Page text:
According to Newt Gingrich, Houston Mayor Annise Parker’s call to issue subpoenas for sermons from Christian pastors is for much larger constitutional and political stakes than to simply force disclosure from the ministers.
“The Mayor of Houston’s recent subpoena of sermons by Christian pastors in the country’s fourth largest city is a shocking violation of First Amendment rights to free speech and free exercise of religion,” said Gingrich in a post co-written with Vince Haley. “There is no clearer violation of First Amendment freedoms than for government officials to attempt to censor religious speech.”
In mid-October, Parker, as the city’s first openly lesbian mayor, had Houston subpoena a group of pastors to demand sermons they had written about her relating to topics such as gender identity and sexuality. The subpoenas were granted after the pastors opposed Houston’s new non-discrimination ordinance that was passed by the city council earlier this year. That ordinance, which also revolved around topics such as gender identity and sexuality, allowed men to avail themselves of women’s restrooms and women to avail themselves of men’s restrooms in an attempt to secure transgender rights.
Those who opposed the ordinance acquired more than 50,000 signatures to initiate a repeal. However, that measure was eventually quashed and the protesters went on to sue the city. Ironically though, the five pastors subpoenaed recently are not part of that lawsuit.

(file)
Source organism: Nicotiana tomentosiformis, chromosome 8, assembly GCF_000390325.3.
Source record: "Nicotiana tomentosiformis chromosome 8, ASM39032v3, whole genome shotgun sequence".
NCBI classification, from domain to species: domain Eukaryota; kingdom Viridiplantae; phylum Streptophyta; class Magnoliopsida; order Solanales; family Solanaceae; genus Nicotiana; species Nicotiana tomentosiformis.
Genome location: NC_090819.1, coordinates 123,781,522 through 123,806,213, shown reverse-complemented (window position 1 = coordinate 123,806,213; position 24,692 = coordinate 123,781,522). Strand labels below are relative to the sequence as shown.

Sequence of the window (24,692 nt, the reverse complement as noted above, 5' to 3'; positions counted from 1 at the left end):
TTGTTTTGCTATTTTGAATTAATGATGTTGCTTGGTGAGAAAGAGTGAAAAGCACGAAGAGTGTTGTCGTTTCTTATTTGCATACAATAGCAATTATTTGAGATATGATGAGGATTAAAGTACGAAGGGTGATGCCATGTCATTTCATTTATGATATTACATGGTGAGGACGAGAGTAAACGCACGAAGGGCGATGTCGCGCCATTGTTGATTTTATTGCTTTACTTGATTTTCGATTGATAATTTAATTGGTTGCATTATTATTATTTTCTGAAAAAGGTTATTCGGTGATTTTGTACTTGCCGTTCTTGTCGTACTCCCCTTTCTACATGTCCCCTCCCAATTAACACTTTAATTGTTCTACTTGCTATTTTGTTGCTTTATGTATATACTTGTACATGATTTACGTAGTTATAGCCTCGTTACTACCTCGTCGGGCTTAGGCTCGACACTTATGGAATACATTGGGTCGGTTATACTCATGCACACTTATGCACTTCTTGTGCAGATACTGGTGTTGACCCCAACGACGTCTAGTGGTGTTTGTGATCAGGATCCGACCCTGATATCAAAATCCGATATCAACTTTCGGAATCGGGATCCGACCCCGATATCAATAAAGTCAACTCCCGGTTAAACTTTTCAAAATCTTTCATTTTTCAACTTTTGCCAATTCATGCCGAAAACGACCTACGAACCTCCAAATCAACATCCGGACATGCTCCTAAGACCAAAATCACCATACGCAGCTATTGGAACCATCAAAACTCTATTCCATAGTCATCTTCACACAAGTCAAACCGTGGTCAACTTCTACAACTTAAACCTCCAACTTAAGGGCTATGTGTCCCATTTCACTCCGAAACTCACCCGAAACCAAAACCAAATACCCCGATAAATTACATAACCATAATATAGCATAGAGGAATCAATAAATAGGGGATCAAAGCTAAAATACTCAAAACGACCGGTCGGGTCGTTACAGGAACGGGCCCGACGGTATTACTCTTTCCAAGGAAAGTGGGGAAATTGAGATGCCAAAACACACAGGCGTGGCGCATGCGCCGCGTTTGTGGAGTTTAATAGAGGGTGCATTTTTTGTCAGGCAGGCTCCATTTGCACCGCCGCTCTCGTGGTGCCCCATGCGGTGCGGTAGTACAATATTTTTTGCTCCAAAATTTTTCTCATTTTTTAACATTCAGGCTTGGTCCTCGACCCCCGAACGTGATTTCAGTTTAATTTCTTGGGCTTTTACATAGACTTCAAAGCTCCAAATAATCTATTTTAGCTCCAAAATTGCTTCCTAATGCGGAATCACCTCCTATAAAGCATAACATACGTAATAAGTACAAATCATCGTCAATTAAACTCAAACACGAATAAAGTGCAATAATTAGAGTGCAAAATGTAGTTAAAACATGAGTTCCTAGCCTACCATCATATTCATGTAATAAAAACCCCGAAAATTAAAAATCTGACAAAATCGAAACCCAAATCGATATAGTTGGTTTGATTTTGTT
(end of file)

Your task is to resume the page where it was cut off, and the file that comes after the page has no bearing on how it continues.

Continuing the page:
In his recent post, Gingrich pointed out that the pastors’ lawyers were prepared to sue the city in order to have their subpoenas quashed but Parker changed her mind in the last minute, withdrawing the demands after loud protests were staged across Houston.
The so-called “bathroom bill,” which was passed in May, was in fact Parker’s initiative and continues to receive threats from protesters who want it repealed through a referendum vote.
Referring to Parker’s initiative as part of a “radical agenda,” Gingrich said, “In politics, if politicians are not succeeding in their arguments, they change the subject. Mayor Parker apparently is not succeeding in her defense of a law that opponents claim creates a right, among other newly created sexual and gender identity rights, for anyone to use public bathrooms of the opposite sex in the name of gender rights equality. … If you’re a liberal mayor trying to create new sexual and gender identity rights, there’s apparently no better object on which to refocus the public than the Christian pastors and their beliefs on gender and sexuality.”
Gingrich believes Parker is trying to shift focus from a battle over the pros of her gender identity and sexuality agenda to a battle over Christians’ worldview of sexual ethics. He accused the Mayor of speculating beforehand that her efforts would emerge effective, saying Parker knew even if the subpoenas were withdrawn, Houston’s pastors would think twice before criticizing her or the bill.
While an amendment penned in 1954, that limits what pastors may say politically in the pulpit, is “brazenly in conflict with the free speech and free exercise protections of the First Amendment,” Parker was allegedly threatening the tax-exempt status of churches by attacking pastors who challenge her, Gingrich explained.
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